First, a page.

At the turn of the 20th Century, Columbia was an exciting place. Columbia was a city that was on the move and growing. In the 1890s came the first electric powered textile mill on the banks of the Congaree, a result of the hydro-electric plant (still in use) on the Columbia Canal. And while electricity was lighting up the city, the trolley and automobile was expanding the city’s reach.

Commerce was exploding. An August 1915 article in The State included a list of the city’s achievements – 9 hotels, 10 colleges, 13 bank and trust companies, 9 railroad lines with 144 regular trains daily, boat line to the coast with tri-weekly sailings, 51 churches, 6 cotton mills (and the largest mill under one roof), 6 fertilizer factories and 60 other manufacturing plants, 27 miles of street car track and 57 cars (including one out North Main to then Broad River Road), 15 miles of sidewalks, 90 miles of streets, 41 sewerage mains, 51 water mains and 5 theaters.

Columbia’s population was over 56,000 people

Camp Fornance Development Corporation

Camp Fornance Development Corporation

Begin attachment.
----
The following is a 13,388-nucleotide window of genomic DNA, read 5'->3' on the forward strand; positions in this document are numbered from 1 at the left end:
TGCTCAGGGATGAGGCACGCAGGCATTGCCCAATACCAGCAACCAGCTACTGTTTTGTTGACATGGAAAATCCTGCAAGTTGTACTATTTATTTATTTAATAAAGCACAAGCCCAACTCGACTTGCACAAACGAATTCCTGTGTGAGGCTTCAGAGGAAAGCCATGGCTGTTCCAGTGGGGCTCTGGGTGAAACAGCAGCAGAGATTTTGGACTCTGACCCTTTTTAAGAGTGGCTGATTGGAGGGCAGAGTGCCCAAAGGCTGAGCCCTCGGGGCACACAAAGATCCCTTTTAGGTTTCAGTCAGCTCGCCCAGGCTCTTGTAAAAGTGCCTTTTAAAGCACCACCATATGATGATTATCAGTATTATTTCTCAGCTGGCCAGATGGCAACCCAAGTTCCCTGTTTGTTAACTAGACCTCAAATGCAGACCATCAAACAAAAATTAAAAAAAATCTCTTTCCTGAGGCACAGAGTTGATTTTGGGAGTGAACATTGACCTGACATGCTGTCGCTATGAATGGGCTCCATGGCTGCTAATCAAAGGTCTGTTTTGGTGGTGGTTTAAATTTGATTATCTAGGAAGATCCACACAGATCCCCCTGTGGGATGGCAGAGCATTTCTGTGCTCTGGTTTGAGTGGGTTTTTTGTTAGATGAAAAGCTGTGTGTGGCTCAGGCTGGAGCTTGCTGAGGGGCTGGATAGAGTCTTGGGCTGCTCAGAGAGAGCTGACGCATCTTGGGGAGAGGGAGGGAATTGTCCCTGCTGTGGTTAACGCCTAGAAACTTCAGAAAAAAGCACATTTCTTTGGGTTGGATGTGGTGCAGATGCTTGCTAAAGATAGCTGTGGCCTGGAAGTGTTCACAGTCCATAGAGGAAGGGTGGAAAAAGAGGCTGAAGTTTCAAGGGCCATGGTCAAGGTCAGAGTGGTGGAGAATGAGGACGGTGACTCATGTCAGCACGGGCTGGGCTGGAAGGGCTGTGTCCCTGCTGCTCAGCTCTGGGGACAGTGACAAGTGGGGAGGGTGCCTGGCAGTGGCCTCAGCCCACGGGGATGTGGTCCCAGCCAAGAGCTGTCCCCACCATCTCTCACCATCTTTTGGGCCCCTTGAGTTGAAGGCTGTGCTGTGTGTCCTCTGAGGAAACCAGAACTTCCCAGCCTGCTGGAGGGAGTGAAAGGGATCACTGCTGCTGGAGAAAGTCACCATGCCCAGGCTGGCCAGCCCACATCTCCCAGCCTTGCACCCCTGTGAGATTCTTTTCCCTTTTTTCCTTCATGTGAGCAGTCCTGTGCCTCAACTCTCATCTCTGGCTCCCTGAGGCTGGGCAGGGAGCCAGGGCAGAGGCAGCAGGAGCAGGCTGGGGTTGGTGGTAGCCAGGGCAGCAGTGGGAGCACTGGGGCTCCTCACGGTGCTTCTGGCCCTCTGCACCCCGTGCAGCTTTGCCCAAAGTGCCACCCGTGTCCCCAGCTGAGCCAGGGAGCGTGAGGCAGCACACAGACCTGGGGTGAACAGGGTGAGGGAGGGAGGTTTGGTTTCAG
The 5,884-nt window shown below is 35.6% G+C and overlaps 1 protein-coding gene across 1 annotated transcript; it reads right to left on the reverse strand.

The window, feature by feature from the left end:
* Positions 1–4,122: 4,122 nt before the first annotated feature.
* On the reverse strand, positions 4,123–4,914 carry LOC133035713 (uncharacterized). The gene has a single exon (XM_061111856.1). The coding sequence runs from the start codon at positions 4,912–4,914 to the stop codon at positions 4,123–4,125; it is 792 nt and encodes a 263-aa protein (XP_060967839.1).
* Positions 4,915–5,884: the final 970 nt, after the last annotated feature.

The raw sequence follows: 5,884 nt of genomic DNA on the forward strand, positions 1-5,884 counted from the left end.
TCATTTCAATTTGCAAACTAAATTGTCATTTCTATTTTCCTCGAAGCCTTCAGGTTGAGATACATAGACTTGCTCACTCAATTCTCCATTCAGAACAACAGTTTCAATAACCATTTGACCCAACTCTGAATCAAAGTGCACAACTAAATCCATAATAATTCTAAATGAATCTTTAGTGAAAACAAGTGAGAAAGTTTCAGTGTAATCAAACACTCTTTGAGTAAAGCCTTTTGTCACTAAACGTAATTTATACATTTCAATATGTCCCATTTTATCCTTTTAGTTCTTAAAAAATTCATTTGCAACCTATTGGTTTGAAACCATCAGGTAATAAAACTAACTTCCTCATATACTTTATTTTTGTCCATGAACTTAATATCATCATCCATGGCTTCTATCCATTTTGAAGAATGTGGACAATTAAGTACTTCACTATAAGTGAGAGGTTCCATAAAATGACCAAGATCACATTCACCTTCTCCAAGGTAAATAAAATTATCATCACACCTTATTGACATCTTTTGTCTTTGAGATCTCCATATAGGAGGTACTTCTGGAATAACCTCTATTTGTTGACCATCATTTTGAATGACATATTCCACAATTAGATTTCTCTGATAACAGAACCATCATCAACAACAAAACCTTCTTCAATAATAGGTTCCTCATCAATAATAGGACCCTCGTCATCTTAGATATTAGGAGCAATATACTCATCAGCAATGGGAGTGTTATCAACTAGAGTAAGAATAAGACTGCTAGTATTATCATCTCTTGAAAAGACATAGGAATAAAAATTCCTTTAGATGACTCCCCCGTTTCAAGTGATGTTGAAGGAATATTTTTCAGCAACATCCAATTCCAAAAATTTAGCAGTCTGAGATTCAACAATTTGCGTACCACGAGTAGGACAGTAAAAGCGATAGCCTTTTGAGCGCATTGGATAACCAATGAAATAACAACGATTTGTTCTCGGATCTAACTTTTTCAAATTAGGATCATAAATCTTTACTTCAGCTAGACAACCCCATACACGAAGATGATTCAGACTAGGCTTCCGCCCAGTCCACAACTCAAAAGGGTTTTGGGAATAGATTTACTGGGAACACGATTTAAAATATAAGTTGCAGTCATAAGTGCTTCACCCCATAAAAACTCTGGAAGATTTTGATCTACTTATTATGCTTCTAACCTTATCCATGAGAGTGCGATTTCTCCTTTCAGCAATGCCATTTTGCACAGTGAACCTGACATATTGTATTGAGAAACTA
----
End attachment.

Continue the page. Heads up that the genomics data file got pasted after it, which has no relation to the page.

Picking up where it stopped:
Camp Fornance Development Corporation

The growth of Columbia meant the need for more housing, and while the suburbs of Shandon on the east and Elmwood on the north had solidified, some of the same people that helped create those suburbs saw an opportunity in an area once known for its Spanish-American War encampment, Camp Fornance, in one of the highest areas of Columbia.

Camp Fornance Led by Francis H. Weston, the Camp Fornance Development Company in July 1910 purchased two tracts of property that would comprise more than 100 acres and create the foundation of what today is Earlewood.

Francis H. Weston, born in 1866, was a member of the Legislature, a trustee of then South Carolina College, a director of the Palmetto National Bank and in 1914 was appointed by President Woodrow Wilson (who also grew up in Columbia) as U.S. District Attorney. Weston was married to Amy Shoolbred. The Shoolbred family arrived in South Carolina in the early 1700’s and were large landowners in the state.

First Weston purchased 81.82 acres from what was formerly the Geiger Estate. The sellers were heirs of the John Kennedy estate, W.A. Clark and the South Carolina Agricultural Society. Then he purchased another 27.5 acres formerly owned by the Millers in an area called Columbia Heights. Price paid was about $50,000 for both tracts.